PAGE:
Windows 8 is shaping up to be the greatest offering yet, with faster installation, download based installs, faster startup times, and its Metro desktop that gives PCs a new tablet-like feel.
The biggest news involved with Windows 8 though is that it will be the same PC on a desktop or tablet and will feature support for ARM processors this time around.
With Windows 8 around the corner, many companies have been talking about the tablet offerings they will be bringing out in 2012 and 2013 that will run on Windows 8.
Nokia is certainly one of the companies that is focusing on tablets, which they consider part of their integral strategy for regaining US market support.
Nokia now promises that such a tablet could be out as early as June of next year and according to the head of Nokia France such a tablet could give Apple and Amazon a run for their money.
Additionally they have also started really focusing on Windows Phone 7 smartphones as well.
There really was no solid information behind their claim to compete with Apple and Amazon, and it sounded more like ordinary marketing hype. Still, let’s consider what it would take for Nokia to make a tablet that could really take on the competition.
I recently released an article on Windows8update discussing how Microsoft could actually do very well in tablet market if it played its cards right.
One of the ideas I talked about was Microsoft creating a ‘flagship’ device that would demonstrate the best of Windows 8.
Nokia has recently expressed bringing its partnership with Microsoft to new heights and is also showing plenty of interest in regain US market pull. So would Nokia make the perfect partner for such a flagship device?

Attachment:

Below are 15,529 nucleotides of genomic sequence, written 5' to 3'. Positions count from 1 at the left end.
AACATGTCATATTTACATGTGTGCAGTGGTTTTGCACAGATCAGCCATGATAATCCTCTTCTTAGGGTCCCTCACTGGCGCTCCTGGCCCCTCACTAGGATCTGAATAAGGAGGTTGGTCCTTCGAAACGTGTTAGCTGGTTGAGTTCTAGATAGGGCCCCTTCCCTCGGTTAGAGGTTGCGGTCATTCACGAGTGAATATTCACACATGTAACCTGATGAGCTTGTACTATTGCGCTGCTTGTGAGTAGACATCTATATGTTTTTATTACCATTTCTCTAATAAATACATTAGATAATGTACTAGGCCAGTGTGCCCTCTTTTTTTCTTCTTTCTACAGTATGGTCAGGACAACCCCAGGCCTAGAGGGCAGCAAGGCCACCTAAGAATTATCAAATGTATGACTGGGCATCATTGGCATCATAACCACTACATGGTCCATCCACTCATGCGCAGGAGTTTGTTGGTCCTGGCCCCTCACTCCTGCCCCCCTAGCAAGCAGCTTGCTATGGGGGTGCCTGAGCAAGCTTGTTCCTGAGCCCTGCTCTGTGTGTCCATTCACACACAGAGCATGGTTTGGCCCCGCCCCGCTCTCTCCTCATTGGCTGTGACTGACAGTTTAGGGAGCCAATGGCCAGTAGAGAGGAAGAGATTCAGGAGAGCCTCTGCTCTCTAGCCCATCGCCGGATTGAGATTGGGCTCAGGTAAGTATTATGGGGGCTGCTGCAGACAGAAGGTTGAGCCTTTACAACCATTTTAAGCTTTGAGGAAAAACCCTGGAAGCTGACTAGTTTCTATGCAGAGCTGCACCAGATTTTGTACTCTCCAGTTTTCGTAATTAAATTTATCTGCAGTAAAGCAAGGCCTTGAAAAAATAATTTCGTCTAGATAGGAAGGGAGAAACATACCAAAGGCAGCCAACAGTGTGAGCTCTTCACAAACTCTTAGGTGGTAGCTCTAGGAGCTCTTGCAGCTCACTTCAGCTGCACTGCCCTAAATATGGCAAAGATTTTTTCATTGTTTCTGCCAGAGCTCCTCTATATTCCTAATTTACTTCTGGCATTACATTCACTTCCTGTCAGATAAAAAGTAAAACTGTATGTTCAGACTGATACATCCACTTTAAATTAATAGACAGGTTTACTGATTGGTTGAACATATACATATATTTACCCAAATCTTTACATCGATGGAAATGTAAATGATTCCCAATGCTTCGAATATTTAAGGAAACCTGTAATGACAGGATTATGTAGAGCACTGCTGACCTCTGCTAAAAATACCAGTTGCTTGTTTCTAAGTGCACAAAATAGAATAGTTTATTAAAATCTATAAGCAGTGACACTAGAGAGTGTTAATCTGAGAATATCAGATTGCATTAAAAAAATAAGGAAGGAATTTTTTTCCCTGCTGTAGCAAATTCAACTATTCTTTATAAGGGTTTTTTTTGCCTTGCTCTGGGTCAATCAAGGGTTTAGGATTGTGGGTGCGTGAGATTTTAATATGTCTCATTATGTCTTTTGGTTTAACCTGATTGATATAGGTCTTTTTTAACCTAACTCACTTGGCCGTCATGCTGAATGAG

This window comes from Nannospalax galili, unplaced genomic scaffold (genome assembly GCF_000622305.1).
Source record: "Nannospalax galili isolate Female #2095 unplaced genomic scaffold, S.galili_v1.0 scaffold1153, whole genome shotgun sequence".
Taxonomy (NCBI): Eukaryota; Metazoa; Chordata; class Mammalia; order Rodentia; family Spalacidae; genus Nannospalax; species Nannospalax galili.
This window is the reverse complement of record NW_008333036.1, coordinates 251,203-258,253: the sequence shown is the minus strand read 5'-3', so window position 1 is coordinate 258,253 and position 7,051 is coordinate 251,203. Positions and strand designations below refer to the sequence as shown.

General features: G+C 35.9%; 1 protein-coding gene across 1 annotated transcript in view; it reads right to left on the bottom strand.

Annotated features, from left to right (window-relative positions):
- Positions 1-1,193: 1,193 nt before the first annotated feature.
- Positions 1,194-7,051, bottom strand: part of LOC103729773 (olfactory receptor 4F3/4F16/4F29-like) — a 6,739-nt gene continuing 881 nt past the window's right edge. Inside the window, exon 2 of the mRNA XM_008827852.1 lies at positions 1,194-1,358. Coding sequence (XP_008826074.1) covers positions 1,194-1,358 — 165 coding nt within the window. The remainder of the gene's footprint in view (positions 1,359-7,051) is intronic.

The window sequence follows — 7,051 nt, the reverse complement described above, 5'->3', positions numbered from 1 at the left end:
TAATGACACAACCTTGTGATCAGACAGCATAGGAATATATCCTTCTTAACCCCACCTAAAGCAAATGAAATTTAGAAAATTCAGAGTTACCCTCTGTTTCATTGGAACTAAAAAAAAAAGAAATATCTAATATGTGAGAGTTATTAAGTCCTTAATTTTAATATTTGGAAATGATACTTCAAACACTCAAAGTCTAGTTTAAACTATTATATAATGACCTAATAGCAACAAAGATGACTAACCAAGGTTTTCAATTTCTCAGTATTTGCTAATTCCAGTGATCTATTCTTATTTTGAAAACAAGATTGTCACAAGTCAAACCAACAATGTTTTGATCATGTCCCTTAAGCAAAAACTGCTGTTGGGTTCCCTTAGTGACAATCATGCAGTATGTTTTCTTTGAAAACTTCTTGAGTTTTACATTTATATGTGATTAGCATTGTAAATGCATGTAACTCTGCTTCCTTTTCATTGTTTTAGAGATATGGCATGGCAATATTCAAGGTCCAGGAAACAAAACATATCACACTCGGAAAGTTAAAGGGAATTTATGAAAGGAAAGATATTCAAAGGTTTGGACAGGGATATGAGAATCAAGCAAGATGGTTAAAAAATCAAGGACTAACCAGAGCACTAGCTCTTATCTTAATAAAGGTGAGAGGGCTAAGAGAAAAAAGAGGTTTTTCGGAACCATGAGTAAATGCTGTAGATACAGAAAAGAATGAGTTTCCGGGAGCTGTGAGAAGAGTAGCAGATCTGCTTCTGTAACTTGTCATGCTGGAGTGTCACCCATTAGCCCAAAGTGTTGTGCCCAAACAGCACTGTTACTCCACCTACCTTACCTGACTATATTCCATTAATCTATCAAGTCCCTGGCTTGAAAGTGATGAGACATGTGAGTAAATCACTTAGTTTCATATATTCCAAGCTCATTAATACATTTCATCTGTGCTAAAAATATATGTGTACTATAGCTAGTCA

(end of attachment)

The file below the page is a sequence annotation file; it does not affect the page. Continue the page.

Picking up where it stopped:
Honestly, yes. Nokia doesn’t have the pull in the states that it used to have, but it is certainly still a solid brand.
If Nokia wants to put its money where its mouth is, their competing tablet should have specifications that allow content creation but at the same time have a low enough price point for more casual users.
Amazon is doing well against Apple, at least so far, because it offers a great content consumption service while still keeping at a fair price.
Part of Amazon’s strategy involves selling at a loss and making up for it with its online content sales, unfortunately such a strategy really wouldn’t work for Nokia, or would it?
If Microsoft created a partnership with Nokia where it would give a small percent of content sales to the company, this could possibly work. Would Microsoft ever enter into such an arrangement? Probably not.
So what should Microsoft and Nokia focus on to be a success? Microsoft should focus on Zune integration and updating several of its big-hitting Windows x86 programs over to Metro.
This means that productivity and content-consumption would be present in such a Nokia flagship model.
As for Nokia? They need to develop a tablet that has modest yet capable specifications that can turn heads while offering a bit of both iPad and Fire features.
What do you think about Nokia’s plans for the tablet market? Do you think that a flagship partnership with Microsoft would be a good idea or is even possible? Share your thoughts below.